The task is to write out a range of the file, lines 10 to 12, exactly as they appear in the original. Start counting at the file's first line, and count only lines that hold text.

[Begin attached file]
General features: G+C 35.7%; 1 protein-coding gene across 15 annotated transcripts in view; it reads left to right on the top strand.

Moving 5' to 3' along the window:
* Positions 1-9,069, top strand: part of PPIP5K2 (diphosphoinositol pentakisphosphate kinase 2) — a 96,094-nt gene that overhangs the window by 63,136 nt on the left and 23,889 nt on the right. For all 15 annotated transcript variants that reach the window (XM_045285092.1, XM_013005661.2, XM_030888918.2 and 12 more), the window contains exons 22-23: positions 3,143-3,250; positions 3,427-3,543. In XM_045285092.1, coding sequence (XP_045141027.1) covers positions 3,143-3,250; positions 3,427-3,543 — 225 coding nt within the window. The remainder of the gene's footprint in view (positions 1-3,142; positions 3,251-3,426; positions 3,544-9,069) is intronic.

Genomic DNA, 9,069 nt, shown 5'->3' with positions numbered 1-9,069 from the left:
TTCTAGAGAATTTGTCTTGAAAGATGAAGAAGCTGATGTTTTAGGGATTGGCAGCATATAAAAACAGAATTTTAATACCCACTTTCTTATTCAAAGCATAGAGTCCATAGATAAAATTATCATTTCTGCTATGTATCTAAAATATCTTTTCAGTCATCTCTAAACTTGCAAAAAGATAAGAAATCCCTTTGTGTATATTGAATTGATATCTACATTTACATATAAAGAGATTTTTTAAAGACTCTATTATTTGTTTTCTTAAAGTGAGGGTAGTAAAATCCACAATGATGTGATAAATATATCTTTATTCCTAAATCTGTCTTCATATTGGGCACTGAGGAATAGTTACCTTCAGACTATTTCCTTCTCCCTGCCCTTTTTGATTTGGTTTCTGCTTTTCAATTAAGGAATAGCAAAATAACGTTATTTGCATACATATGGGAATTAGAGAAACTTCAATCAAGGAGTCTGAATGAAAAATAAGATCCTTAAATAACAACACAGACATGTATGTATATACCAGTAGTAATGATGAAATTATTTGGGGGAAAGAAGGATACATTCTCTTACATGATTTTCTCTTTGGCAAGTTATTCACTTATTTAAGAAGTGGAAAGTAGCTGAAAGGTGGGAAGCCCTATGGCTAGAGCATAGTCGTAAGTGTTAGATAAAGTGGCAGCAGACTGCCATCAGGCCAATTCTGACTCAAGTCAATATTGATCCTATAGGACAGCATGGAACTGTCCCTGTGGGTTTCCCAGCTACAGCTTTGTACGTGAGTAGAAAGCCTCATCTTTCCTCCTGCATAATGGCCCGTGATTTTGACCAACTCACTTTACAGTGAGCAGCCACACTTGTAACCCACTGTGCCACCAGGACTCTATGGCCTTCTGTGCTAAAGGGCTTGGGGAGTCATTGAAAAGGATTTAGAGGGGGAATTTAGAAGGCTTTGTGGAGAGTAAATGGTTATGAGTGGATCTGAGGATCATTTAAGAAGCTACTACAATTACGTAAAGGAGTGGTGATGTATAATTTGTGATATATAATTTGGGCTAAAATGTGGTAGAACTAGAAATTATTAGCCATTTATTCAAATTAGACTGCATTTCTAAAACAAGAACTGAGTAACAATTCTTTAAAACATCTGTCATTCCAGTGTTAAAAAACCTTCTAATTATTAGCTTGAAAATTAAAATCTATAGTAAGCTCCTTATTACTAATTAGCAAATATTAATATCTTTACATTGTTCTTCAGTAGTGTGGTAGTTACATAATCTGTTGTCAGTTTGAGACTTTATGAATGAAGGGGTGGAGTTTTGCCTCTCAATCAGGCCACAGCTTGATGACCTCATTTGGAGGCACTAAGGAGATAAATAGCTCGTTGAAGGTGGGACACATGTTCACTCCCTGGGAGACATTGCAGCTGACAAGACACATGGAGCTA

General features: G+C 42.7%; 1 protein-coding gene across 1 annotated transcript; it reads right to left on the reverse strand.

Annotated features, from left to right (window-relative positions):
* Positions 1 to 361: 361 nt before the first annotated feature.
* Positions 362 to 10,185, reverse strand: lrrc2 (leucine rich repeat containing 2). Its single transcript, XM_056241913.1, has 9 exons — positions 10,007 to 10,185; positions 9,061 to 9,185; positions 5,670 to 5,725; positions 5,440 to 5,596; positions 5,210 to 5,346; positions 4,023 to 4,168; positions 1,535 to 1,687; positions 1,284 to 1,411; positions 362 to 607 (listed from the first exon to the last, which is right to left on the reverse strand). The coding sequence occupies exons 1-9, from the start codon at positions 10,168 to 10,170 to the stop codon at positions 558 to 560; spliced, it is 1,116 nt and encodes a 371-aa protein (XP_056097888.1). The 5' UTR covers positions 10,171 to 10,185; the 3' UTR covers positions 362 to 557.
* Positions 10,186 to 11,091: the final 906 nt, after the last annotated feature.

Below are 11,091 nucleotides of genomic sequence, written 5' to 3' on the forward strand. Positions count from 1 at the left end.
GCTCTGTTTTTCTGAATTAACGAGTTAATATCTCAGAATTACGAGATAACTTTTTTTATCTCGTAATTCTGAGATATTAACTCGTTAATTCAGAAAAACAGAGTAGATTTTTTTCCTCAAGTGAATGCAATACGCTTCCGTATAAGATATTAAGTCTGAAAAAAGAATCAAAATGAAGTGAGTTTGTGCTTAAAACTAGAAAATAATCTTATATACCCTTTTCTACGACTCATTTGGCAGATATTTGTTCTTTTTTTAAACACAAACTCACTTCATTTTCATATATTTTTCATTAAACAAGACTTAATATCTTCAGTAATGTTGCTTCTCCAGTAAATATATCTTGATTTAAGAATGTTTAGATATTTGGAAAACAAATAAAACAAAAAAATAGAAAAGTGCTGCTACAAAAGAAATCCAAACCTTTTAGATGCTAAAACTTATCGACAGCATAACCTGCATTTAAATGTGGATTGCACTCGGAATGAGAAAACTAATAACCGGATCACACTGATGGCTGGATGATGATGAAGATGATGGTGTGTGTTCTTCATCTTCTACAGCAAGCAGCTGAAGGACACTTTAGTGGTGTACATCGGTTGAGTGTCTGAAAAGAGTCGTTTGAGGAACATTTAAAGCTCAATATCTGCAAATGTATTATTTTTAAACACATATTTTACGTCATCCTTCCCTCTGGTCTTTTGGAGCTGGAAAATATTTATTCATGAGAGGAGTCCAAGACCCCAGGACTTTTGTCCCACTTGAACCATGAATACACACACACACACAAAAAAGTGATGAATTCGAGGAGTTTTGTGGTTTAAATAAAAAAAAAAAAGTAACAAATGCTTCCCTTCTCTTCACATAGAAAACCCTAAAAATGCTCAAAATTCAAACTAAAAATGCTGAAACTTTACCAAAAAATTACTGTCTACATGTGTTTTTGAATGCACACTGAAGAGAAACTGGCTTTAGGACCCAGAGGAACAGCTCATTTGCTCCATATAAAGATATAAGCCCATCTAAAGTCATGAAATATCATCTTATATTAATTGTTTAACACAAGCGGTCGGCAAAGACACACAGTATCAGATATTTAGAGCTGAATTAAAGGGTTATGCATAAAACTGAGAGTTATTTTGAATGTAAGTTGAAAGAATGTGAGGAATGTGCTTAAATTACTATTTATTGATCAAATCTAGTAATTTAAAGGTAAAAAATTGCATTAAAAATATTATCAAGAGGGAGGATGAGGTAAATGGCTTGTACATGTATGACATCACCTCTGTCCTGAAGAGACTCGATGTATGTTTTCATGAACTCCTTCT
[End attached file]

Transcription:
* Positions 10,186 to 11,091: the final 906 nt, after the last annotated feature.

Below are 11,091 nucleotides of genomic sequence, written 5' to 3' on the forward strand. Positions count from 1 at the left end.
GCTCTGTTTTTCTGAATTAACGAGTTAATATCTCAGAATTACGAGATAACTTTTTTTATCTCGTAATTCTGAGATATTAACTCGTTAATTCAGAAAAACAGAGTAGATTTTTTTCCTCAAGTGAATGCAATACGCTTCCGTATAAGATATTAAGTCTGAAAAAAGAATCAAAATGAAGTGAGTTTGTGCTTAAAACTAGAAAATAATCTTATATACCCTTTTCTACGACTCATTTGGCAGATATTTGTTCTTTTTTTAAACACAAACTCACTTCATTTTCATATATTTTTCATTAAACAAGACTTAATATCTTCAGTAATGTTGCTTCTCCAGTAAATATATCTTGATTTAAGAATGTTTAGATATTTGGAAAACAAATAAAACAAAAAAATAGAAAAGTGCTGCTACAAAAGAAATCCAAACCTTTTAGATGCTAAAACTTATCGACAGCATAACCTGCATTTAAATGTGGATTGCACTCGGAATGAGAAAACTAATAACCGGATCACACTGATGGCTGGATGATGATGAAGATGATGGTGTGTGTTCTTCATCTTCTACAGCAAGCAGCTGAAGGACACTTTAGTGGTGTACATCGGTTGAGTGTCTGAAAAGAGTCGTTTGAGGAACATTTAAAGCTCAATATCTGCAAATGTATTATTTTTAAACACATATTTTACGTCATCCTTCCCTCTGGTCTTTTGGAGCTGGAAAATATTTATTCATGAGAGGAGTCCAAGACCCCAGGACTTTTGTCCCACTTGAACCATGAATACACACACACACACAAAAAAGTGATGAATTCGAGGAGTTTTGTGGTTTAAATAAAAAAAAAAAAGTAACAAATGCTTCCCTTCTCTTCACATAGAAAACCCTAAAAATGCTCAAAATTCAAACTAAAAATGCTGAAACTTTACCAAAAAATTACTGTCTACATGTGTTTTTGAATGCACACTGAAGAGAAACTGGCTTTAGGACCCAGAGGAACAGCTCATTTGCTCCATATAAAGATATAAGCCCATCTAAAGTCATGAAATATCATCTTATATTAATTGTTTAACACAAGCGGTCGGCAAAGACACACAGTATCAGATATTTAGAGCTGAATTAAAGGGTTATGCATAAAACTGAGAGTTATTTTGAATGTAAGTTGAAAGAATGTGAGGAATGTGCTTAAATTACTATTTATTGATCAAATCTAGTAATTTAAAGGTAAAAAATTGCATTAAAAATATTATCAAGAGGGAGGATGAGGTAAATGGCTTGTACATGTATGACATCACCTCTGTCCTGAAGAGACTCGATGTATGTTTTCATGAACTCCTTCT